The epidemiological implications of cockroaches (Periplaneta americana) in the dissemination of human diseases in Owerri, south-east, Nigeria
The human pathogens and its burdens on cockroaches (Periplaneta americana) was studied in Owerri, Imo State, Nigeria between November, 2009 and September, 2010. A total of 200 cockroaches were caught using different methods and examined using standard parasitological as well as bacteriological techniques. Overall, 14 parasites were recovered which included helminthes, protozoa and acanthocephalans. One hundred and thirty (65.0%) of 200 cockroaches examined were positive with at least one parasite. Moniliformis moniliformis (10.5%) was the most frequently encountered while Diplogaster sp (0.5%) was the least. Infection was significantly higher in cockroaches caught in the toilets and refuse dumps than other sources (p<0.05). Eight (8) bacterial isolates most of which are opportunistic enteric pathogens were recovered from the cockroaches. These were; Escherichia coli, Micrococcus spp, Staphylococcus spp, and Citrobacter spp. Their occurrence differed in various portions of the gut. The zoonotic and public health implications of these pathogens are discussed.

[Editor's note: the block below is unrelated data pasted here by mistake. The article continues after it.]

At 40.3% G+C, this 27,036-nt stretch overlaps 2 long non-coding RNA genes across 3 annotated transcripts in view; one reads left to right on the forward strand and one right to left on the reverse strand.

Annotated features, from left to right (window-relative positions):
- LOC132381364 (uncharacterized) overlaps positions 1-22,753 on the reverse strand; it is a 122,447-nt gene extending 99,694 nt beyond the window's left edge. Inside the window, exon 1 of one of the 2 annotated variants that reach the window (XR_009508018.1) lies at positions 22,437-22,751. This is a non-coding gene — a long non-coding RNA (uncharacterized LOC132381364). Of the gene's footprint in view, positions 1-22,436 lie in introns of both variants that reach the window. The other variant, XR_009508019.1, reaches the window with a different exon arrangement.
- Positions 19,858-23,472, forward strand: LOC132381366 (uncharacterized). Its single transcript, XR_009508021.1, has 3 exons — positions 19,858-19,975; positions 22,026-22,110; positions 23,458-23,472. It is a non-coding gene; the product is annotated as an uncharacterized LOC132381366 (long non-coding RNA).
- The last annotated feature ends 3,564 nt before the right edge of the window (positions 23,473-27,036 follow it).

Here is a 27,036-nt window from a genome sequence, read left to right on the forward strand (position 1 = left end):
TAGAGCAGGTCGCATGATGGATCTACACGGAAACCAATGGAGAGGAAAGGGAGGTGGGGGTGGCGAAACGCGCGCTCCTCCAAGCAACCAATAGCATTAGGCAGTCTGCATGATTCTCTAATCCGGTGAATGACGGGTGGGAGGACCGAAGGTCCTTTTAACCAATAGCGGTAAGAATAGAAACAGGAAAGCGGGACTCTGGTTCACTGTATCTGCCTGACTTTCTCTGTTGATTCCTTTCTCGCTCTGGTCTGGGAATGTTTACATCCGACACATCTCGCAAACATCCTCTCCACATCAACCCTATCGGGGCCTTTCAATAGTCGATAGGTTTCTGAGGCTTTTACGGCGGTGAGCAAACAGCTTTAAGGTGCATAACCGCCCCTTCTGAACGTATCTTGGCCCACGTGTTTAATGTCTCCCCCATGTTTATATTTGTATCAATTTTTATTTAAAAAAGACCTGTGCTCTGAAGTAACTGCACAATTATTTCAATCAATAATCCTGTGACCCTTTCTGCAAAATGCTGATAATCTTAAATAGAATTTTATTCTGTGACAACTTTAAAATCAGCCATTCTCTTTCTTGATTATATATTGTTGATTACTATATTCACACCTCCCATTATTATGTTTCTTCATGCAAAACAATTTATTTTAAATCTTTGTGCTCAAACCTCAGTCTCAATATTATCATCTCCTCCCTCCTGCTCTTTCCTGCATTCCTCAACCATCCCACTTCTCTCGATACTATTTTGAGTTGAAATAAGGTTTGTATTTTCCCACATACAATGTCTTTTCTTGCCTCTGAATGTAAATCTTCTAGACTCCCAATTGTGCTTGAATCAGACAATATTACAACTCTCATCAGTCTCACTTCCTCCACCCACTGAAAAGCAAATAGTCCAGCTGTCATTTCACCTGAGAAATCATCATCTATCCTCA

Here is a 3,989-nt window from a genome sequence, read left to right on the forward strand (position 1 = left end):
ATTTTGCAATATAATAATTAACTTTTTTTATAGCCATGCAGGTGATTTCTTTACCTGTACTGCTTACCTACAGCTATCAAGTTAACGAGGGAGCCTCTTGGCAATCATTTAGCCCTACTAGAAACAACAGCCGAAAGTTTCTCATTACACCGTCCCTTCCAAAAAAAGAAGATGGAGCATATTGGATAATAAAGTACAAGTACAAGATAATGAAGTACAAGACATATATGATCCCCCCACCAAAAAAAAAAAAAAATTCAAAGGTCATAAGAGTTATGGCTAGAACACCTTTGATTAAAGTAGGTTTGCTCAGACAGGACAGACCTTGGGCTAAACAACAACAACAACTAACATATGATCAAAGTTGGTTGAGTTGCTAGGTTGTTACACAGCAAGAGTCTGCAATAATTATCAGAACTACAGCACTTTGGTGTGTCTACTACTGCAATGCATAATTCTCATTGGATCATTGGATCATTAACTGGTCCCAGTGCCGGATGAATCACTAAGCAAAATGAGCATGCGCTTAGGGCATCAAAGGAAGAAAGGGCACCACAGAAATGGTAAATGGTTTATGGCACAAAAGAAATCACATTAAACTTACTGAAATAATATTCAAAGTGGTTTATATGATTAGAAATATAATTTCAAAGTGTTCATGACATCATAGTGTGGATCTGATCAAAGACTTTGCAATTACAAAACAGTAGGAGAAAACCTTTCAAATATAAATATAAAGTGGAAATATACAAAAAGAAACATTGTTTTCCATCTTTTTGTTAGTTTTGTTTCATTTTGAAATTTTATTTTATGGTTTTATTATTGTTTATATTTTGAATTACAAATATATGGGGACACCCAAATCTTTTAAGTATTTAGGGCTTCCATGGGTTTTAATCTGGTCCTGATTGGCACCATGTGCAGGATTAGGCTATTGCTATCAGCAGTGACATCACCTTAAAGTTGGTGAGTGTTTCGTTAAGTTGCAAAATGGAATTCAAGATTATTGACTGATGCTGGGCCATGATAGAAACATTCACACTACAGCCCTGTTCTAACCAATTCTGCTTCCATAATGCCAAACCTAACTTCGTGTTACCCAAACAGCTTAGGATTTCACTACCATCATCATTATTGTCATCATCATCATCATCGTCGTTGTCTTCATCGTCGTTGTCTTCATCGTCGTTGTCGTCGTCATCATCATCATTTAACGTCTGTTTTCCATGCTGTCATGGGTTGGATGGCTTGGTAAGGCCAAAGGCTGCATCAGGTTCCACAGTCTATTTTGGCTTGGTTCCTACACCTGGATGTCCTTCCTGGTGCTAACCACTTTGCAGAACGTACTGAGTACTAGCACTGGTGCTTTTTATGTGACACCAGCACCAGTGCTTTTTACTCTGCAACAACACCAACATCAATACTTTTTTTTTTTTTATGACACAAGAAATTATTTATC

Keywords: zoonosis, mechanical transmission, public health, Owerri.